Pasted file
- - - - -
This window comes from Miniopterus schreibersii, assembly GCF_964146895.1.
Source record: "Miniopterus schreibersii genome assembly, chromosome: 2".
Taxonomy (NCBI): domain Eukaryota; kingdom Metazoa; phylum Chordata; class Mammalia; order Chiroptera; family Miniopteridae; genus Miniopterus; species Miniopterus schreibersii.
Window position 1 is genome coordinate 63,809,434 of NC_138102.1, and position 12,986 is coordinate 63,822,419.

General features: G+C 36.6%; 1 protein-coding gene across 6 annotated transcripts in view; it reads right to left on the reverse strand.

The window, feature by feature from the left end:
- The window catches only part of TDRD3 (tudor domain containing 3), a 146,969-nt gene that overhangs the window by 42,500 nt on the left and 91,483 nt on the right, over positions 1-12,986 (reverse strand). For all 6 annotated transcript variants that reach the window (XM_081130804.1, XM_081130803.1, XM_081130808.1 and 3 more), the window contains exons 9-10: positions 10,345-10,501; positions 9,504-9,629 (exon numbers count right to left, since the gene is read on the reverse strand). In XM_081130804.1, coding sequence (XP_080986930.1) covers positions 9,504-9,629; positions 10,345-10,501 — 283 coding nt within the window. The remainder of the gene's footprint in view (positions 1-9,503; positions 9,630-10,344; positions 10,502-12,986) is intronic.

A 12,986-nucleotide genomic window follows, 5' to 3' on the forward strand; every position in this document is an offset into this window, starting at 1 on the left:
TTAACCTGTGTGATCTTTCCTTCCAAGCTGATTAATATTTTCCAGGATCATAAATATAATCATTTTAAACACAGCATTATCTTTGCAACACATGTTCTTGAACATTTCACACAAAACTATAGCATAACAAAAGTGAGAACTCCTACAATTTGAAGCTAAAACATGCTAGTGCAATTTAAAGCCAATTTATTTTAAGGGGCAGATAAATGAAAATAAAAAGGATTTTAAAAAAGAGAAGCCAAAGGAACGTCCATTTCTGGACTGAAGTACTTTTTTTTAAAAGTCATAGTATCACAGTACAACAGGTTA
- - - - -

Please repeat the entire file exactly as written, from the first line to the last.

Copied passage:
This window comes from Miniopterus schreibersii, assembly GCF_964146895.1.
Source record: "Miniopterus schreibersii genome assembly, chromosome: 2".
Taxonomy (NCBI): domain Eukaryota; kingdom Metazoa; phylum Chordata; class Mammalia; order Chiroptera; family Miniopteridae; genus Miniopterus; species Miniopterus schreibersii.
Window position 1 is genome coordinate 63,809,434 of NC_138102.1, and position 12,986 is coordinate 63,822,419.

General features: G+C 36.6%; 1 protein-coding gene across 6 annotated transcripts in view; it reads right to left on the reverse strand.

The window, feature by feature from the left end:
- The window catches only part of TDRD3 (tudor domain containing 3), a 146,969-nt gene that overhangs the window by 42,500 nt on the left and 91,483 nt on the right, over positions 1-12,986 (reverse strand). For all 6 annotated transcript variants that reach the window (XM_081130804.1, XM_081130803.1, XM_081130808.1 and 3 more), the window contains exons 9-10: positions 10,345-10,501; positions 9,504-9,629 (exon numbers count right to left, since the gene is read on the reverse strand). In XM_081130804.1, coding sequence (XP_080986930.1) covers positions 9,504-9,629; positions 10,345-10,501 — 283 coding nt within the window. The remainder of the gene's footprint in view (positions 1-9,503; positions 9,630-10,344; positions 10,502-12,986) is intronic.

A 12,986-nucleotide genomic window follows, 5' to 3' on the forward strand; every position in this document is an offset into this window, starting at 1 on the left:
TTAACCTGTGTGATCTTTCCTTCCAAGCTGATTAATATTTTCCAGGATCATAAATATAATCATTTTAAACACAGCATTATCTTTGCAACACATGTTCTTGAACATTTCACACAAAACTATAGCATAACAAAAGTGAGAACTCCTACAATTTGAAGCTAAAACATGCTAGTGCAATTTAAAGCCAATTTATTTTAAGGGGCAGATAAATGAAAATAAAAAGGATTTTAAAAAAGAGAAGCCAAAGGAACGTCCATTTCTGGACTGAAGTACTTTTTTTTAAAAGTCATAGTATCACAGTACAACAGGTTA